• Records In Order

Disaster Loans, and Employee Scenarios

Here’s where we are and what we know from Feds, State, the SBA, and banks about disaster loan money, the Forgivable loan, and answers to typical employee scenarios.

#1. For the disaster loan, the SBA now has a streamlined process. This is electronic and takes about 10-20 minutes with limited information required about you and your business:


https://covid19relief.sba.gov/#/


This is the longer term loan that I discussed Sunday, and is your first option to consider inasmuch as it can be helpful over a long period of time. It also contains some interest and payment deferral of existing SBA loans, and other provisions to assist in this Federal Disaster. It may provide you more options overall with your existing debt, and should be considered. You are supposed to get a fairly immediately $10,000 advance, then receive instructions via email about how to proceed on this loan application. What will be required we don’t know, and for a couple clients who submitted this on Monday; they do not yet have a reply, nor info on how to proceed.


#2. For your Paycheck Protection Program loan, we still have only sketchy information. In a nutshell, it is a Forgivable loan based on your total payroll and outside contractor payments. So far there is a contradiction on what specific info and time range of data is required to determine the amount – which should be about 2.5 times your average payroll and contractor payment. These funds can be used over the following 8 weeks to pay rent, payroll (and contractor payments), health care costs, and certain utilities. The loan must be taken out prior to June 30.


This loan is forgiven based on your business paying out it’s normal rate of payroll/contract labor over those 8 weeks.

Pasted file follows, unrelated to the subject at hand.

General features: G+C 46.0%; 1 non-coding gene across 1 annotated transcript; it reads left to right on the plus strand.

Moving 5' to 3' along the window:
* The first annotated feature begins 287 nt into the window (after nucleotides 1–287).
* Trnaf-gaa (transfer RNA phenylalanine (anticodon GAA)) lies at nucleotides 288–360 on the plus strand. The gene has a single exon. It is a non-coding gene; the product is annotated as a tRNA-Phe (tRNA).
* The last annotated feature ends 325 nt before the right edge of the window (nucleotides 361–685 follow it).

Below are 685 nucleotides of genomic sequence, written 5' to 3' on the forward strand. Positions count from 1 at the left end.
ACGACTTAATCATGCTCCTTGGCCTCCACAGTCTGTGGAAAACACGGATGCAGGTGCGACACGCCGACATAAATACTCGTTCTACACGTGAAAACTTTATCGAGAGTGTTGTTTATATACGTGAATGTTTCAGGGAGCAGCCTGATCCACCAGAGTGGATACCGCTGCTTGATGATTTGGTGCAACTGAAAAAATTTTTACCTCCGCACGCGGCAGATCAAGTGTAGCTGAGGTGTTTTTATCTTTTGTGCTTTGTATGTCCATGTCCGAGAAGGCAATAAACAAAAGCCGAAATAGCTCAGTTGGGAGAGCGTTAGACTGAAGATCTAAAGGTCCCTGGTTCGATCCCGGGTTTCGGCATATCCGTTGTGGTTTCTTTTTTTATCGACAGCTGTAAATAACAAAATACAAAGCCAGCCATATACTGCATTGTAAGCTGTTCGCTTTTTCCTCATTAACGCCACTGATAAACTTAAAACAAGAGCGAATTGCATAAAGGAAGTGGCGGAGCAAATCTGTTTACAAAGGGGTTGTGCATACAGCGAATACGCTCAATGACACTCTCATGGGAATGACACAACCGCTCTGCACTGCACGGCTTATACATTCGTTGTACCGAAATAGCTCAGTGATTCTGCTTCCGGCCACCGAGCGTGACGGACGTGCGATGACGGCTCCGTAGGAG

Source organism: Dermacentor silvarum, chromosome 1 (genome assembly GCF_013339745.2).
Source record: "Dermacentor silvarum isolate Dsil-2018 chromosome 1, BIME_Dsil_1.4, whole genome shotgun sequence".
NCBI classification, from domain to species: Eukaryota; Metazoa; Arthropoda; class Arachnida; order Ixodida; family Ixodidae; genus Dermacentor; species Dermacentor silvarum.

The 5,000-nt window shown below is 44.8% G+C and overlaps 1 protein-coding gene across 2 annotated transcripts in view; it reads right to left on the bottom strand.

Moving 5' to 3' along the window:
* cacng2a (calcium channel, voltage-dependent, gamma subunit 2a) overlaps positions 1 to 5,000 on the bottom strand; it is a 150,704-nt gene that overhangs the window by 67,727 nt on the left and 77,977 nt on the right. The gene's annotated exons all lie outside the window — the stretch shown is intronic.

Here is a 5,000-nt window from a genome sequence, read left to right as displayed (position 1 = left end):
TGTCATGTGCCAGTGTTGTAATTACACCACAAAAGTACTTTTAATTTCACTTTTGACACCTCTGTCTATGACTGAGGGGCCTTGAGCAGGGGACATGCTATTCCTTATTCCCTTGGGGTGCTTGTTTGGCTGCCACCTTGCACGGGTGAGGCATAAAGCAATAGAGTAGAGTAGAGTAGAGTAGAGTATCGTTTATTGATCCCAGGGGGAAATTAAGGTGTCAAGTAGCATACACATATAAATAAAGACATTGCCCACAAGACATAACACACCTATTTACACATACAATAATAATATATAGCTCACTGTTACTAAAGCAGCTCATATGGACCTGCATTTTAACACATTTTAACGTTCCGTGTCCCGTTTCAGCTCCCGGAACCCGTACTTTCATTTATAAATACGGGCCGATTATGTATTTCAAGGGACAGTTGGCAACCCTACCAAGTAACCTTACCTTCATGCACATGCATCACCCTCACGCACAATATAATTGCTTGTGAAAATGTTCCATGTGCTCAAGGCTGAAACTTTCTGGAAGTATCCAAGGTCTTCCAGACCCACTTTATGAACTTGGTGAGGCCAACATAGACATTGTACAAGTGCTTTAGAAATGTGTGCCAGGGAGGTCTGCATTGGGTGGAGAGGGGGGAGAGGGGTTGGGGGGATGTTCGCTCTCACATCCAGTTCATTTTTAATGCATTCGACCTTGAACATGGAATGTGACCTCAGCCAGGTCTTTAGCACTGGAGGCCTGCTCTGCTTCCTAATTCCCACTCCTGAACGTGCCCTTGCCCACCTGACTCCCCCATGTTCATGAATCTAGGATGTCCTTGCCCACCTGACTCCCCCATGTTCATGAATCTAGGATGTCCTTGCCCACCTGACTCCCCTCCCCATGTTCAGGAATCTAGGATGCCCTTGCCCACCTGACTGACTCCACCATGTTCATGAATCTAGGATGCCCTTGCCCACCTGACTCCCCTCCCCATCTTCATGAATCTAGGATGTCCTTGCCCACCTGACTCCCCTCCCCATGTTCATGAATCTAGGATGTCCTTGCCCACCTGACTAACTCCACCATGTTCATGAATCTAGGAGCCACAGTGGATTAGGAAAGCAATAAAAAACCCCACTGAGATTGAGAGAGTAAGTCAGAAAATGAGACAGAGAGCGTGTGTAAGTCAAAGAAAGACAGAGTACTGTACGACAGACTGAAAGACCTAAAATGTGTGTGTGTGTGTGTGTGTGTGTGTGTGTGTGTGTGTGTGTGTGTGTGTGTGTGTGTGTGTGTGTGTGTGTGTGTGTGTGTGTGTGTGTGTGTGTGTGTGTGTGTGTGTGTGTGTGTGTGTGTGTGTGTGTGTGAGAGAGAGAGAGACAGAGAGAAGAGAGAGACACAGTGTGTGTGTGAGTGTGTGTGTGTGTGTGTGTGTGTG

The word from the Feds is that banks should be disseminating the details of the loan this week. I’ve heard from Bank of America, and US Bank, no one else, not even my own bank.


From B of A, we have this:


Although details are still being finalized, some documentation may be required when applying for a program when it becomes available. Based on the legislation, it may be helpful for interested business owners to gather the following information about their business:


  1. 2019 Payroll — including the last 12 months of payroll

  2. 2019 Employees — 1099's for 2019 employees and independent contractors that would otherwise be an employee of your business. (Note: Do NOT include 1099's for services)

  3. Healthcare costs — all health insurance premiums paid by the business owner under a group health plan.

  4. Retirement — your company retirement plan funding paid for by the company.

[Provided courtesy of LifeSpring Chiropractic (Newport Beach CA) and Fermentation Farm]

#3. An actual employee scenario for one small business: (business owner in black, my reply is in blue)

…… I need your advice on all this again regarding the assistants and massage therapist….

a. Billing person: comes in 1/2 time currently and is willing to continue to. Should I just have her apply for partial unemployment?


b. Assistant #1: comes in 1/2 time currently and is willing to continue to. Should I just have her apply for partial unemployment?

The Calif EDD and other States have stated that employees who are working less hours can file for partial unemployment.